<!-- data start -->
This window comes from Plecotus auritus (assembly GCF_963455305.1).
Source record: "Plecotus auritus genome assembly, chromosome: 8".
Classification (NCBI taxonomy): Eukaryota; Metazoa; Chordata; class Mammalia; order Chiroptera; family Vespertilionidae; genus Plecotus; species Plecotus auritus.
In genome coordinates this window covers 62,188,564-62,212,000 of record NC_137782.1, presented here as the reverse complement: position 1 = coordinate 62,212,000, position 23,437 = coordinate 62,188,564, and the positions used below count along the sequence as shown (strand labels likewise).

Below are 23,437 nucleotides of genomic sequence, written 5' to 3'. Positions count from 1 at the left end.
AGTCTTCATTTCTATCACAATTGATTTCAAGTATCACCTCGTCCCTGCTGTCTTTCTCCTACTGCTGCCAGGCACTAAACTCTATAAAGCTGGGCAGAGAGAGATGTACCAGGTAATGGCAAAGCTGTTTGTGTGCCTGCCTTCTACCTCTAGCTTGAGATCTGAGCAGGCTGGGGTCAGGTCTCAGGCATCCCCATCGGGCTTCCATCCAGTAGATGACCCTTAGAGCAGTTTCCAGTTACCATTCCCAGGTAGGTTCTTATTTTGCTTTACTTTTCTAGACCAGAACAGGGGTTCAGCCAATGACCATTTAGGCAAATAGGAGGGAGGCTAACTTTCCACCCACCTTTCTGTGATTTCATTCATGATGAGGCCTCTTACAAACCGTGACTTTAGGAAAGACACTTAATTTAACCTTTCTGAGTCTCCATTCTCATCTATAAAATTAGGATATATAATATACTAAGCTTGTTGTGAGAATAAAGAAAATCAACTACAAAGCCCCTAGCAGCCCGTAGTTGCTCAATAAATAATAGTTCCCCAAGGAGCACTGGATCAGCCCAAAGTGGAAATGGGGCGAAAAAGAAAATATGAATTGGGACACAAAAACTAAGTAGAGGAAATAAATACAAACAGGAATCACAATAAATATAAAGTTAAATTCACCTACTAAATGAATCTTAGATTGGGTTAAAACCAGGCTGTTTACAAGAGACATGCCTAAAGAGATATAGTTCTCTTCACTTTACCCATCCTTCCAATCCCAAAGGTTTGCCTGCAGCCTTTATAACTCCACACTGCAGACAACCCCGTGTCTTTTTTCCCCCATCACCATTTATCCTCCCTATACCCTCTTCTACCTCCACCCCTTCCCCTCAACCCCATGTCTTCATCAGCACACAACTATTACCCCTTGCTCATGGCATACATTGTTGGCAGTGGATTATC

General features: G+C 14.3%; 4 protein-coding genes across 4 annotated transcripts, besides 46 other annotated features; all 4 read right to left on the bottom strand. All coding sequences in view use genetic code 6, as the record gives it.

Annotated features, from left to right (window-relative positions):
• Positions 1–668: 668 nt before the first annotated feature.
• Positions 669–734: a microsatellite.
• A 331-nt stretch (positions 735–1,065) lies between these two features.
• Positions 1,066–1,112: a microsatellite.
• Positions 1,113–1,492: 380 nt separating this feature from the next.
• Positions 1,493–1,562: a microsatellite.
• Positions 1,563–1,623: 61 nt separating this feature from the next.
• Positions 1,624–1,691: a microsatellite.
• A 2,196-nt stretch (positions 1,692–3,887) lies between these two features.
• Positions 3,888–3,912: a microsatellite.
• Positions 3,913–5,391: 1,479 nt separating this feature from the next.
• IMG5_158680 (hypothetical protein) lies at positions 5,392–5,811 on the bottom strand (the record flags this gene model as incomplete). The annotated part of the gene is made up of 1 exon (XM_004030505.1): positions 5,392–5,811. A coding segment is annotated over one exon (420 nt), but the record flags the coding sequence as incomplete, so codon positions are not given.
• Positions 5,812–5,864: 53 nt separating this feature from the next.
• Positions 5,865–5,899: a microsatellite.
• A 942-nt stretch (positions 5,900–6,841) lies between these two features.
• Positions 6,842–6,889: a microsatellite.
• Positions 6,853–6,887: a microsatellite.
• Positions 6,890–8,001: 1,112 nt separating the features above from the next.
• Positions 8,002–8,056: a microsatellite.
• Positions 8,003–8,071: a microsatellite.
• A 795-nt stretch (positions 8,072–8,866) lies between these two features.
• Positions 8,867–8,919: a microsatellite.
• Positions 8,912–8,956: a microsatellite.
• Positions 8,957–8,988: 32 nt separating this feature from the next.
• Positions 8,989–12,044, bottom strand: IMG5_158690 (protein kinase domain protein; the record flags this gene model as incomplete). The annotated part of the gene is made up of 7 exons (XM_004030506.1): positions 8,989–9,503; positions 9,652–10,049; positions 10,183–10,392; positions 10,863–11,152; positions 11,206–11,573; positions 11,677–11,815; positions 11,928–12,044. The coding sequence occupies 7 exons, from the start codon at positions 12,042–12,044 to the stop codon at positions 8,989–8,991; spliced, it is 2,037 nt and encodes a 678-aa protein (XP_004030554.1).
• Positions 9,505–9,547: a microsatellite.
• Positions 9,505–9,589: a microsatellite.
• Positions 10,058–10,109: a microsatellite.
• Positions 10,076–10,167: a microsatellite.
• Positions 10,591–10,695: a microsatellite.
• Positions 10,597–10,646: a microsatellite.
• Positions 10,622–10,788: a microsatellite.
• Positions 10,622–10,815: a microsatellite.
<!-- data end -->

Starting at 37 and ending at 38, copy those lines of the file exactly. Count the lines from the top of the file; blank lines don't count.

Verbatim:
• Positions 10,076–10,167: a microsatellite.
• Positions 10,591–10,695: a microsatellite.